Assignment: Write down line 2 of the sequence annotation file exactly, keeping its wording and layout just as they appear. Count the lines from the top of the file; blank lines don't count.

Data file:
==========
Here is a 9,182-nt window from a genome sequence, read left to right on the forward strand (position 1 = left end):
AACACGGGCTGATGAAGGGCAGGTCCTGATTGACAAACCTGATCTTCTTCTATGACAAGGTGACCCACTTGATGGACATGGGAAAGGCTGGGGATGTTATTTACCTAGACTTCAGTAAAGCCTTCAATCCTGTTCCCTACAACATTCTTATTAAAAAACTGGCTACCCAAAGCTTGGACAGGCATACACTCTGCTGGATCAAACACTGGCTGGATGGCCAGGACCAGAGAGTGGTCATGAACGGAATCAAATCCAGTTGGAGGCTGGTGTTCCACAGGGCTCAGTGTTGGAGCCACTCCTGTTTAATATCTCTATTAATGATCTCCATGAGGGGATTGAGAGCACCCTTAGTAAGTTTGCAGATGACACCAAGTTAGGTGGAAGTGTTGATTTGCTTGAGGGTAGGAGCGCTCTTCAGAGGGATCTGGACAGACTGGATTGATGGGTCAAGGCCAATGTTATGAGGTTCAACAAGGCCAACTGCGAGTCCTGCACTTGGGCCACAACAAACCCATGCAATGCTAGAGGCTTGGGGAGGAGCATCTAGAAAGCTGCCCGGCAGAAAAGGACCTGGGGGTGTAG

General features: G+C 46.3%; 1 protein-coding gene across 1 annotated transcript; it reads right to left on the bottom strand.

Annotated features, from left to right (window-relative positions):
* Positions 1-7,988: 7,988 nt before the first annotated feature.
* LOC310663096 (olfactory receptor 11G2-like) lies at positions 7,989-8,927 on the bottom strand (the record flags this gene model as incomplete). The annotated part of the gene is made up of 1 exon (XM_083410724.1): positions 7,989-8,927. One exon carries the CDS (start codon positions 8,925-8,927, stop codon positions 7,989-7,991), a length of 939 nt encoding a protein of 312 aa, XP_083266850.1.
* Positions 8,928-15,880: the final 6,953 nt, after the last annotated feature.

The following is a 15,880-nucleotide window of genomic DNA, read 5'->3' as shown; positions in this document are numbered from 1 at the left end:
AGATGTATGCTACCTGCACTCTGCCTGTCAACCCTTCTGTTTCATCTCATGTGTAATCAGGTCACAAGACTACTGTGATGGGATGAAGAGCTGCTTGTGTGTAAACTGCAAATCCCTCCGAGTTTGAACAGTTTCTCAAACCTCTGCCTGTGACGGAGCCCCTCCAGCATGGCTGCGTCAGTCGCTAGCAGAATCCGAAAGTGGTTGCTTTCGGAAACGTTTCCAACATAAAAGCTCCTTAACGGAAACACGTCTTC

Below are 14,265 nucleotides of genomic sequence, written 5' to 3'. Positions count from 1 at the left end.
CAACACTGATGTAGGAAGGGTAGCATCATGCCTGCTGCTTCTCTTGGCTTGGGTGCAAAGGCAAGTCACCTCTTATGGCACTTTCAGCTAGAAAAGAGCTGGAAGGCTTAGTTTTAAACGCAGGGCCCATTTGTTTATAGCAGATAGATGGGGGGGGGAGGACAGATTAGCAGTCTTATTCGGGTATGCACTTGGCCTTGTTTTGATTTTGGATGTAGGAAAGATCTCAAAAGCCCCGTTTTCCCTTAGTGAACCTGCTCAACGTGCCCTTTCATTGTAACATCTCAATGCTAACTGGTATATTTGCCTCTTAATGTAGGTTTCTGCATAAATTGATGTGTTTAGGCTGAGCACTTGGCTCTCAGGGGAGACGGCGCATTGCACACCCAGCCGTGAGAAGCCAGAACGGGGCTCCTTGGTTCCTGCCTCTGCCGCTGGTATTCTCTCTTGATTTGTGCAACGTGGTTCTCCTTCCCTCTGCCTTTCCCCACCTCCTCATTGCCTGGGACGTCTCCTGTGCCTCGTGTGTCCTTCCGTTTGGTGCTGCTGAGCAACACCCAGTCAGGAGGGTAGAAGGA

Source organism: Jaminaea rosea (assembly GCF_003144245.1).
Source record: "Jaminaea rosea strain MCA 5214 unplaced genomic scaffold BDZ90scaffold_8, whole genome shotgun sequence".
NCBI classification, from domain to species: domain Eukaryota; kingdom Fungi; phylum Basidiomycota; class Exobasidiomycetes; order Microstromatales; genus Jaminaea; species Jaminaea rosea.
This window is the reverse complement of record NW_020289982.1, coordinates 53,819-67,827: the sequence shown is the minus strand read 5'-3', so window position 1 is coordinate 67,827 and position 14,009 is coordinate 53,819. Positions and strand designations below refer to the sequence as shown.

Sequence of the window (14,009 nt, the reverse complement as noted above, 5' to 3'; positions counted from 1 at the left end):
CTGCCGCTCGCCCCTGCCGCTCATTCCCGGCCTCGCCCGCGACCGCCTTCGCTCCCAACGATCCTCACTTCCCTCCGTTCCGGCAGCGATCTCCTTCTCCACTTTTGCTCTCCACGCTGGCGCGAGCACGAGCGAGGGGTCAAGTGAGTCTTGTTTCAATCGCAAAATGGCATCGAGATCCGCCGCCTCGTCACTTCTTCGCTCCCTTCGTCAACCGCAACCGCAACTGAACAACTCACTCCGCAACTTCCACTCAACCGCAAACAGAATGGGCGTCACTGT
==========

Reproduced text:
AACACGGGCTGATGAAGGGCAGGTCCTGATTGACAAACCTGATCTTCTTCTATGACAAGGTGACCCACTTGATGGACATGGGAAAGGCTGGGGATGTTATTTACCTAGACTTCAGTAAAGCCTTCAATCCTGTTCCCTACAACATTCTTATTAAAAAACTGGCTACCCAAAGCTTGGACAGGCATACACTCTGCTGGATCAAACACTGGCTGGATGGCCAGGACCAGAGAGTGGTCATGAACGGAATCAAATCCAGTTGGAGGCTGGTGTTCCACAGGGCTCAGTGTTGGAGCCACTCCTGTTTAATATCTCTATTAATGATCTCCATGAGGGGATTGAGAGCACCCTTAGTAAGTTTGCAGATGACACCAAGTTAGGTGGAAGTGTTGATTTGCTTGAGGGTAGGAGCGCTCTTCAGAGGGATCTGGACAGACTGGATTGATGGGTCAAGGCCAATGTTATGAGGTTCAACAAGGCCAACTGCGAGTCCTGCACTTGGGCCACAACAAACCCATGCAATGCTAGAGGCTTGGGGAGGAGCATCTAGAAAGCTGCCCGGCAGAAAAGGACCTGGGGGTGTAG